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dc.creatorKirkwood, Jeffrey West
dc.date.accessioned2022-06-21T11:43:35Z
dc.date.available2022-06-21T11:43:35Z
dc.date.issued2018
dc.identifier.urihttps://meiner.de/isbn/2366767000091
dc.identifier.urihttps://mediarep.org/handle/doc/19831
dc.description.abstractOptical media were instrumental in transforming the conception of facts, objectivity, and the »real.« This paper considers their role in structuring understandings of counterfactuals and states that could not be real. By returning to Ernst Mach’s photographic ballistics experiments, writing on thought experiments (a term he coined), and his dispute with Max Planck about the nature of the Weltbild, the article shows that, despite his legacy as a positivist, Mach’s epistemology of mechanical images opened a legitimate space of indeterminacy, contingency, and counterfactuality.en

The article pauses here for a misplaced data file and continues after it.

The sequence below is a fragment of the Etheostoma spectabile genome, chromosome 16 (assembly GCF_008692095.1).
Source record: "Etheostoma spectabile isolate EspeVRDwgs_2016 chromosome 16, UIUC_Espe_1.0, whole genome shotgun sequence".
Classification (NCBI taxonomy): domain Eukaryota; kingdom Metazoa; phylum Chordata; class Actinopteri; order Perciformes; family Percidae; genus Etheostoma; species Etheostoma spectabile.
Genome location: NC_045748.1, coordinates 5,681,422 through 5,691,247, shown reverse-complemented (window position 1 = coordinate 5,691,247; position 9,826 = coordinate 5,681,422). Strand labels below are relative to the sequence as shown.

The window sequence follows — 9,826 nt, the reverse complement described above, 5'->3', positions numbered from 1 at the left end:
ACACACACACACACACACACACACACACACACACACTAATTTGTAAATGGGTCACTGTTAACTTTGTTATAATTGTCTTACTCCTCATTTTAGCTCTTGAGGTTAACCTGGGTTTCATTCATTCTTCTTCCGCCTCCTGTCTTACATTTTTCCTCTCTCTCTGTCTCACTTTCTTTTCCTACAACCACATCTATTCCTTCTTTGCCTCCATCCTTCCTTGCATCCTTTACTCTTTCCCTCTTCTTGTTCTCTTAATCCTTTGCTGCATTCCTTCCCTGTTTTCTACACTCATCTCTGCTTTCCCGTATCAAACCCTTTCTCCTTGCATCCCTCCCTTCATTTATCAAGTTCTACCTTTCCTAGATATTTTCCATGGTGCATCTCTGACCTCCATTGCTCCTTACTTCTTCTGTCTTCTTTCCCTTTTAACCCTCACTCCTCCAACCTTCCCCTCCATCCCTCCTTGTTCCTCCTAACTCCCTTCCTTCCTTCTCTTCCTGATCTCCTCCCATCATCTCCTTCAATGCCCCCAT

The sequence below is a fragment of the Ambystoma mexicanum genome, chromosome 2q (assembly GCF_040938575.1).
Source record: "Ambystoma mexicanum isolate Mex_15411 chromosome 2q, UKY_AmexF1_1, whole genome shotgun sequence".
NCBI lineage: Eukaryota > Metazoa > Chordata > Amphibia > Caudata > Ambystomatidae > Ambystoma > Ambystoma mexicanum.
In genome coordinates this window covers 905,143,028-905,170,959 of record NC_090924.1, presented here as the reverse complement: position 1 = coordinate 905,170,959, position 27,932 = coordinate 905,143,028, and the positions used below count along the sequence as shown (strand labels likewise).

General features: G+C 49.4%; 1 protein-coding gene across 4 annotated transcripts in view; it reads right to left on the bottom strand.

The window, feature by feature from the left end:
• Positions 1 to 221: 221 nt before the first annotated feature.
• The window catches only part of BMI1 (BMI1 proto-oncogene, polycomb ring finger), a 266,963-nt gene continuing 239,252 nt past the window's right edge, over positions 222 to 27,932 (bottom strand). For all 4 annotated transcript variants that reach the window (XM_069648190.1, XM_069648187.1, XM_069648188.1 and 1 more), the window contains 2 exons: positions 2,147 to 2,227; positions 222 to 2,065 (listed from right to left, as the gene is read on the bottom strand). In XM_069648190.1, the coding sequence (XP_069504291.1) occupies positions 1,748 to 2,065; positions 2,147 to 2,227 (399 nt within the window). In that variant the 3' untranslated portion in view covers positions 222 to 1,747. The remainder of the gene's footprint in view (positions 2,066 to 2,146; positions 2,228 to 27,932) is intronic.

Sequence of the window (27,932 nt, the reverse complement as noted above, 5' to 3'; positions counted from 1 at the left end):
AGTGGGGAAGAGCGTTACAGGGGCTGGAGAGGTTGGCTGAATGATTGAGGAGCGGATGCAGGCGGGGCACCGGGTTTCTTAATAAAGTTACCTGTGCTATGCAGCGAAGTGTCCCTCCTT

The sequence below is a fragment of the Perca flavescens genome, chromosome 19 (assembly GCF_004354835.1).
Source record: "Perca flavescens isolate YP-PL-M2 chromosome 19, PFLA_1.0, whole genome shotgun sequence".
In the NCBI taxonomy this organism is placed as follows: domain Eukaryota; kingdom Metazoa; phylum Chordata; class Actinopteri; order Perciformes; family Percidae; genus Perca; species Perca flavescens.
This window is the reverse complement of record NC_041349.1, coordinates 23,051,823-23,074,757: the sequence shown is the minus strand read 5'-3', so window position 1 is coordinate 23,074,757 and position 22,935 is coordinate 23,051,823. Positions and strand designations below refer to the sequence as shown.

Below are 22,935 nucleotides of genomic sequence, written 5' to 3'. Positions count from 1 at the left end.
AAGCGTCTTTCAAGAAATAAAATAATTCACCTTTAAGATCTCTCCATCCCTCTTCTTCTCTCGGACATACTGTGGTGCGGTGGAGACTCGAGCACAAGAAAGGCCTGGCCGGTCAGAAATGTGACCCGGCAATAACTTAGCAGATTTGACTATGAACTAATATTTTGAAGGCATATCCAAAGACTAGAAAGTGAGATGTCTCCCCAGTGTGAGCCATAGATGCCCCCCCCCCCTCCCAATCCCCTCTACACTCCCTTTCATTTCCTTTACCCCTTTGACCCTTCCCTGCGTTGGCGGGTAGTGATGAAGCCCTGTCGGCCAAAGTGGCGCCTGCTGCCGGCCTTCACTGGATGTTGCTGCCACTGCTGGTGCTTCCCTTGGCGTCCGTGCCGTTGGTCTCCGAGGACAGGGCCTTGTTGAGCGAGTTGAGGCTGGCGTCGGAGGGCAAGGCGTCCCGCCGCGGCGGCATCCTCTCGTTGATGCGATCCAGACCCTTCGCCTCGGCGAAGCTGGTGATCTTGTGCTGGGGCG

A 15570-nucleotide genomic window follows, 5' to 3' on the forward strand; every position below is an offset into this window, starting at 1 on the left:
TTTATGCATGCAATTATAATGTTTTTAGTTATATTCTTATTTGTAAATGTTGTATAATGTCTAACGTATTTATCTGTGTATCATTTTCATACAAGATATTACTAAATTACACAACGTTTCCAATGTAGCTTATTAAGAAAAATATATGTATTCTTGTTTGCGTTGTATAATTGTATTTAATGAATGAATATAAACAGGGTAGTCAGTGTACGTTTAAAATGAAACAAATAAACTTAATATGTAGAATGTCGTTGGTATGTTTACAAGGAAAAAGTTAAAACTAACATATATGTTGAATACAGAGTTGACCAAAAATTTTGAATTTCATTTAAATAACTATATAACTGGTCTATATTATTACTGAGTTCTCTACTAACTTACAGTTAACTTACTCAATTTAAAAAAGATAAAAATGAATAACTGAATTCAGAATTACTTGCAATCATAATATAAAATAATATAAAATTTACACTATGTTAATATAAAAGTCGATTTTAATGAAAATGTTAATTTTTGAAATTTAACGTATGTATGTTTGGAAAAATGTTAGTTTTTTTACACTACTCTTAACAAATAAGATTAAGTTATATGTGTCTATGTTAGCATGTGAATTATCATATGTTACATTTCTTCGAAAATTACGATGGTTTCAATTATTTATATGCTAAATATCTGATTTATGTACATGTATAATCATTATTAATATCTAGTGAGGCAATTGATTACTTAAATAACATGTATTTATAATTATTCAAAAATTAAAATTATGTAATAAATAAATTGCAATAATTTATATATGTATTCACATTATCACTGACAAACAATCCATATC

dc.languageeng
dc.publisherFelix Meiner
dc.relation.ispartofseriesZMK Zeitschrift für Medien- und Kulturforschung
dc.rights.urihttps://creativecommons.org/licenses/by-nc-sa/3.0/
dc.subjectoptical mediaen
dc.subjectobjectivityen
dc.subjectWeltbilden
dc.subjectepistemologyen
dc.subjectmechanical imagesen
dc.subject.ddcddc:700
dc.subject.ddcddc:100
dc.titleThe Technological Fact of Counterfactualsde
dc.typearticle
dc.type.statuspublishedVersion
local.source.spage13
local.source.epage32
local.source.issue1
local.source.volume9
dc.identifier.doi10.28937/ZMK-9-1
dc.identifier.doihttp://dx.doi.org/10.25969/mediarep/18689
local.source.issueTitleMediocene
dc.relation.isPartOfissn:1869-1366
dc.publisher.placeHamburg
local.coverpage2022-06-21T13:58:42


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